I’m certain that you will hear from the both of us over the coming days/weeks about what we learned. Part of why we went was to bring thinking back to share, and there’s plans already in the works, both formal and informal to do just that. But tonight I was going through the notebook full of notes I took (which is something I rarely do, so you know it must be good!) and I came across a starred line that struck me again, just as it did when I heard it:

“What stories did you earn today?”

On a daily basis we question what we got done that day. We berate ourselves over missed opportunities to check tasks off our lists, or determine the worth of our day on a measure of tactical accomplishments. Did I call enough people? Did I deliver those documents? Are the dishes done and the laundry folded?  We execute tasks and spin in actions without really thinking about the impact of them. But talk to any human being, about any subject at all, and if you listen closely you will notice that people are stories not tasks. We speak, explain, complain, live, in stories not checklists.

Stories are sprung from impact. Unfortunately we try to generate this impact from the wrong places. The stories that people respond to are firmly rooted in what the impact is, not the ways in which you make the impact. What was the impact of delivering those documents? To you? To those they were delivered to? That is the real story, and that is what matters. Focusing on delivering the documents gets you delivered documents. Understanding the story that the recipient writes in his/her head about them being delivered earns you a place in their repertoire of worthy storytelling. Knowing that allows you to find other ways to deliver on that impact, making you irreplaceable, not merely someone who delivers documents on time. Or otherwise known as… a commodity. It’s a shift of notice that can make us more impactful people, in all areas of our lives.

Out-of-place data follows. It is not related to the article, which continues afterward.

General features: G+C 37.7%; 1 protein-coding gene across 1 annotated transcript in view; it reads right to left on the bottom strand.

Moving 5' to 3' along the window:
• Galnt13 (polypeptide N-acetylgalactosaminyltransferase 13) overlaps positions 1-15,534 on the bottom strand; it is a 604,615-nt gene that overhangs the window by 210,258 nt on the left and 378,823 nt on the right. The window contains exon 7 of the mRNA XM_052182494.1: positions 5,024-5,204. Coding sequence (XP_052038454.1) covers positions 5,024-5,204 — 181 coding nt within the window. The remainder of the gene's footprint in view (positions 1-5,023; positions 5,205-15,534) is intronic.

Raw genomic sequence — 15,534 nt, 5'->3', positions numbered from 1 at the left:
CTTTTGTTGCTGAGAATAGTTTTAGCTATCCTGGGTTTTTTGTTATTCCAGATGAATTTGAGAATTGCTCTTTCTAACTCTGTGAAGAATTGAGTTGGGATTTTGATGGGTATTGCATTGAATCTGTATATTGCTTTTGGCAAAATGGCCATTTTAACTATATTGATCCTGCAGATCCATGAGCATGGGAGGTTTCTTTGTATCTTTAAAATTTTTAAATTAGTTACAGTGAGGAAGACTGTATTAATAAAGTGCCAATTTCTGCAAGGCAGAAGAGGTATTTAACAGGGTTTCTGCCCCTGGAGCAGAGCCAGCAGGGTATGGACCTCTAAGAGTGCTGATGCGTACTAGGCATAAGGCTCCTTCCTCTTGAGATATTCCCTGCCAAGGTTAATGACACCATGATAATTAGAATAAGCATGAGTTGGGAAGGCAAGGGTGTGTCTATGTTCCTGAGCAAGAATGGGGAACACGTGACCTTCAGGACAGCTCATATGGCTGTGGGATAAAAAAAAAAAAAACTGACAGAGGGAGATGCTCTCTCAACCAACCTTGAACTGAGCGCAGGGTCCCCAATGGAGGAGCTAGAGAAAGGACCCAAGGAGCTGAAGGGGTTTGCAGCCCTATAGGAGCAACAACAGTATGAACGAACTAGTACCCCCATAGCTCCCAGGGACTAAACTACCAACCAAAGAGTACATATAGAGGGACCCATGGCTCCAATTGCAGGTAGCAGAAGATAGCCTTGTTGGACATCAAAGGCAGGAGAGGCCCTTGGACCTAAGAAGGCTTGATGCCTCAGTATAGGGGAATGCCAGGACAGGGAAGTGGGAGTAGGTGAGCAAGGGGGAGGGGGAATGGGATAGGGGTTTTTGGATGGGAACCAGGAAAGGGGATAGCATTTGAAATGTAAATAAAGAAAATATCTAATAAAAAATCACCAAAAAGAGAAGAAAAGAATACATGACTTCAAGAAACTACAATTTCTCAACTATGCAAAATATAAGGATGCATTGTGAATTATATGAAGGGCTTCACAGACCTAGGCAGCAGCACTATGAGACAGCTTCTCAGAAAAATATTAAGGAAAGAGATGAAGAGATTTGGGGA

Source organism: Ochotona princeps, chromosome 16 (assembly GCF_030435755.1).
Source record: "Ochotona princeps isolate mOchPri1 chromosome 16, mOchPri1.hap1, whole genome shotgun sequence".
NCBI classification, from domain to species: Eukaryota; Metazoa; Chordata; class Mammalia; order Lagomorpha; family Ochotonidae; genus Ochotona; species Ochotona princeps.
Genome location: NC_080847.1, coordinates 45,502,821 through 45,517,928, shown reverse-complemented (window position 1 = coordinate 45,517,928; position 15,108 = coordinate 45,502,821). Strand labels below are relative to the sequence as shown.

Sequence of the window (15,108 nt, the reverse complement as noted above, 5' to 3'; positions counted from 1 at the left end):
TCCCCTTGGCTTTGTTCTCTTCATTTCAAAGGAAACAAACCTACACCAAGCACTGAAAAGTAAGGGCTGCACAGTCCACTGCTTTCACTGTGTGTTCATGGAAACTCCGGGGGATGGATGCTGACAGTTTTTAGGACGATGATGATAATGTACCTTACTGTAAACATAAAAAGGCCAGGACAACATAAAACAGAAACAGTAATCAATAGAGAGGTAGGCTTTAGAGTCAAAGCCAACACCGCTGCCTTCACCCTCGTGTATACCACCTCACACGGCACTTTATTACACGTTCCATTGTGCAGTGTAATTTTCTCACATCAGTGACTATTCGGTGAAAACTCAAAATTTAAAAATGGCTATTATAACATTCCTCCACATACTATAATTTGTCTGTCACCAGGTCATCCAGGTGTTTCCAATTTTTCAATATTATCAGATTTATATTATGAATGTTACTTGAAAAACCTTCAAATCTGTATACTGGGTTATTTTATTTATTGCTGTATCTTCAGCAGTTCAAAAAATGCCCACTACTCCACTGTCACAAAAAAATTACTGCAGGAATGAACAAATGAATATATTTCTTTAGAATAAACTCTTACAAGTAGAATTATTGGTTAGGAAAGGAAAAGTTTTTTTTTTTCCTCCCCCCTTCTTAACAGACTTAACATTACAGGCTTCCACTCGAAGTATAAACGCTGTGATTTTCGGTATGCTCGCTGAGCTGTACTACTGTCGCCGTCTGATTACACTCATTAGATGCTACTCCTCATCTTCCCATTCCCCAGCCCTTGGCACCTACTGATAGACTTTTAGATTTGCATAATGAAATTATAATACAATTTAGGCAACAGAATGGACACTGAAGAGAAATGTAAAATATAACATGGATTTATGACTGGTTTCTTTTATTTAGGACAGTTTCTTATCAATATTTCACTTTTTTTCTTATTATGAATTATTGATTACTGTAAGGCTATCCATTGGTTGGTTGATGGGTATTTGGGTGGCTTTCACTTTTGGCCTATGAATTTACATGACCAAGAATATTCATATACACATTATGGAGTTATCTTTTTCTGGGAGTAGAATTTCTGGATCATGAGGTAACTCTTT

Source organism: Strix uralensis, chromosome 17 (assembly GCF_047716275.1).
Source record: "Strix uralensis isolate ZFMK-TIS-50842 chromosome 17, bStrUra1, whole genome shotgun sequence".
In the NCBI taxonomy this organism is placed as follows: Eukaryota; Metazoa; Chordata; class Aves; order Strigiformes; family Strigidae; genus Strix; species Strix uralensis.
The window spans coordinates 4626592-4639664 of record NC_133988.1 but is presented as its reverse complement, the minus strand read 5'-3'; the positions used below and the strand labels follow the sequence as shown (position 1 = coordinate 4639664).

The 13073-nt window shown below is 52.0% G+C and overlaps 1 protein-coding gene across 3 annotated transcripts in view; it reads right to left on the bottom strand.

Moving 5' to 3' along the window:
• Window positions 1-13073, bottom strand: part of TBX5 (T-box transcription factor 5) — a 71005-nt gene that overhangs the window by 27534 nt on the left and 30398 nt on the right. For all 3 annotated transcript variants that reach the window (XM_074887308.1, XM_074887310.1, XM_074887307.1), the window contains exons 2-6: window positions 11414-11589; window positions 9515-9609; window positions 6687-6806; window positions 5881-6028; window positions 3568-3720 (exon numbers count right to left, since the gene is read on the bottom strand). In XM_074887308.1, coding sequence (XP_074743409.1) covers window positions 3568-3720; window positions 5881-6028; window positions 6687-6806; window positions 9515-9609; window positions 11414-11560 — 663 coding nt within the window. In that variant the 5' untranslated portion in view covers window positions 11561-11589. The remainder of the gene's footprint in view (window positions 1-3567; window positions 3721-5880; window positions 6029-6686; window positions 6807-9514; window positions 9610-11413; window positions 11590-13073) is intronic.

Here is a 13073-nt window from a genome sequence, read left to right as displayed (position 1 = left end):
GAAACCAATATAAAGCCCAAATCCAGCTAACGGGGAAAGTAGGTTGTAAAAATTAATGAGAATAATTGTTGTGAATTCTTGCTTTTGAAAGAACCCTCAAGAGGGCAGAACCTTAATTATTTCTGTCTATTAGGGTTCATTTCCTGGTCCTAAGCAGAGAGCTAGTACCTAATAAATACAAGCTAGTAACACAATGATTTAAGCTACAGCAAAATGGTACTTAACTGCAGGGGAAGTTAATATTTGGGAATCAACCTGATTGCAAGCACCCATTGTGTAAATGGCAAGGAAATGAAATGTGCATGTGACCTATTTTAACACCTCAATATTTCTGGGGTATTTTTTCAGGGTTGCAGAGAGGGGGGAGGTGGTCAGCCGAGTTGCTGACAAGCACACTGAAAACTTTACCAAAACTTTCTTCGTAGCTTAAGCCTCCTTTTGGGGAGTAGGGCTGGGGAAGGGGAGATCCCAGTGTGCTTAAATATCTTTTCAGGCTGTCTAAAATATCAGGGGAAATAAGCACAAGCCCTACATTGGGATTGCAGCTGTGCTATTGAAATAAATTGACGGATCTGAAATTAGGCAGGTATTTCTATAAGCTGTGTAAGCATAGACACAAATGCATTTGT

Today, I earned the story of it being ok to be silly in the name of having fun, rather than simply carving out time to sing karaoke with my sons. Whatever will I do with that story? :)

 

 

The Importance of Story

“Work for you?”

The question hung in the air after reading Chris Brogan’s post “The Importance of Story in Your Life.” His question being  in reference to the task required to secure a free copy of a book he loves – “A Million Miles in a Thousand Years” by Donald Miller. But it seemed to mean much more. Perhaps because the story of stories is so close to my heart.

Our lives are stories. We all have those memories, those moments in time that have become little scripts. We recite them at opportune moments, knowing which words to emphasize and where the pauses are most impactful. But it’s when we string all those chapters together that the dots start to connect, and a picture of a life comes into focus. It is a gift to be cognoscente of the connection of these chapters, these moments. To see how they build on each other and produce a whole, rather than merely independent vignettes. There are no coincidences in life, everything has a purpose, just like every moment has a place in the story.

But the magic of seeing your life as a story, is that the story needs to be written. And we each man the pencil, the pen, or the keyboard. That is powerful. Stories are crafted, they do not simply appear. Stories are also deeply impactful, they connect people to ideas in a way nothing else can. They can suspend reality or clarify the complex because of the ability of a story to take anything, and make it relatable. That means if your life is a story, and you are writing it, you have the ability to connect, instill belief, clarify and relate to others through your life. Sounds like a fairly important and exciting undertaking to me.

I personally have witnessed the power of storytelling. Whether it be the awe experienced by my young boys as we paint the picture of magical lands before they head to their dreams. Or the “a-ha” moments of discovery and understanding experienced by clients in boardrooms, when ideas and complex hypotheses are communicated in story form rather than charts and graphs and bullet points on screen. Regardless the scenario, it is stories that are a key ingredient to these experiences. No doubt. And we all know how we feel about experiences.

So to answer your original question Mr Brogan;

“Oh yes… it works perfectly for me.”